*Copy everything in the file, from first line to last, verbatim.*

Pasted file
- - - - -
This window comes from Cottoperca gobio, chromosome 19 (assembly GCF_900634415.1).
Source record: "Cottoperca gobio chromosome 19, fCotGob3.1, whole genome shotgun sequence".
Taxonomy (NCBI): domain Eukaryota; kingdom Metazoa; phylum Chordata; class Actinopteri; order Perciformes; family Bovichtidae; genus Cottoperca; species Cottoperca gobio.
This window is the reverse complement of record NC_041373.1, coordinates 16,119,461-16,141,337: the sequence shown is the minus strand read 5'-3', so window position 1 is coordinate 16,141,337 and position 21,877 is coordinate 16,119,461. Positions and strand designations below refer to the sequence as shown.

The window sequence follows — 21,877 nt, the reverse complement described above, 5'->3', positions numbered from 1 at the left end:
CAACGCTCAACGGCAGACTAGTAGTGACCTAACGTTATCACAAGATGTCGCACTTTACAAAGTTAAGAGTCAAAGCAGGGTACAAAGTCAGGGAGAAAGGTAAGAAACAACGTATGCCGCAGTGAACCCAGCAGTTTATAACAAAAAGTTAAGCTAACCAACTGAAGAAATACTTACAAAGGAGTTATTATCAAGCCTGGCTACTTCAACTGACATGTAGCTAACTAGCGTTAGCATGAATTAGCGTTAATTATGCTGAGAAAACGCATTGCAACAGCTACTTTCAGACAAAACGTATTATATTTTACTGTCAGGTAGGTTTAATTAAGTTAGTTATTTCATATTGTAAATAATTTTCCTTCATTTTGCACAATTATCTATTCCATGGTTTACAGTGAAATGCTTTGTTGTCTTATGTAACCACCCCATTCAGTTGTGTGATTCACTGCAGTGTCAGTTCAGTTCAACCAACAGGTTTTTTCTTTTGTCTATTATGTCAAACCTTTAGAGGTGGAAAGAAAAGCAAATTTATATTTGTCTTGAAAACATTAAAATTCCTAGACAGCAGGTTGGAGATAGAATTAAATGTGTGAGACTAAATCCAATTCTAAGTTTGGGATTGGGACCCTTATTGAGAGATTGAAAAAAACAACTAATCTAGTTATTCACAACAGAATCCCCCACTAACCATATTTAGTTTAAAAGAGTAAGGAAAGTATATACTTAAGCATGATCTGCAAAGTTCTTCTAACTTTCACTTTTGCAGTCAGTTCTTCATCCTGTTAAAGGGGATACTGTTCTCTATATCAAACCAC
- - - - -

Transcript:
This window comes from Cottoperca gobio, chromosome 19 (assembly GCF_900634415.1).
Source record: "Cottoperca gobio chromosome 19, fCotGob3.1, whole genome shotgun sequence".
Taxonomy (NCBI): domain Eukaryota; kingdom Metazoa; phylum Chordata; class Actinopteri; order Perciformes; family Bovichtidae; genus Cottoperca; species Cottoperca gobio.
This window is the reverse complement of record NC_041373.1, coordinates 16,119,461-16,141,337: the sequence shown is the minus strand read 5'-3', so window position 1 is coordinate 16,141,337 and position 21,877 is coordinate 16,119,461. Positions and strand designations below refer to the sequence as shown.

The window sequence follows — 21,877 nt, the reverse complement described above, 5'->3', positions numbered from 1 at the left end:
CAACGCTCAACGGCAGACTAGTAGTGACCTAACGTTATCACAAGATGTCGCACTTTACAAAGTTAAGAGTCAAAGCAGGGTACAAAGTCAGGGAGAAAGGTAAGAAACAACGTATGCCGCAGTGAACCCAGCAGTTTATAACAAAAAGTTAAGCTAACCAACTGAAGAAATACTTACAAAGGAGTTATTATCAAGCCTGGCTACTTCAACTGACATGTAGCTAACTAGCGTTAGCATGAATTAGCGTTAATTATGCTGAGAAAACGCATTGCAACAGCTACTTTCAGACAAAACGTATTATATTTTACTGTCAGGTAGGTTTAATTAAGTTAGTTATTTCATATTGTAAATAATTTTCCTTCATTTTGCACAATTATCTATTCCATGGTTTACAGTGAAATGCTTTGTTGTCTTATGTAACCACCCCATTCAGTTGTGTGATTCACTGCAGTGTCAGTTCAGTTCAACCAACAGGTTTTTTCTTTTGTCTATTATGTCAAACCTTTAGAGGTGGAAAGAAAAGCAAATTTATATTTGTCTTGAAAACATTAAAATTCCTAGACAGCAGGTTGGAGATAGAATTAAATGTGTGAGACTAAATCCAATTCTAAGTTTGGGATTGGGACCCTTATTGAGAGATTGAAAAAAACAACTAATCTAGTTATTCACAACAGAATCCCCCACTAACCATATTTAGTTTAAAAGAGTAAGGAAAGTATATACTTAAGCATGATCTGCAAAGTTCTTCTAACTTTCACTTTTGCAGTCAGTTCTTCATCCTGTTAAAGGGGATACTGTTCTCTATATCAAACCAC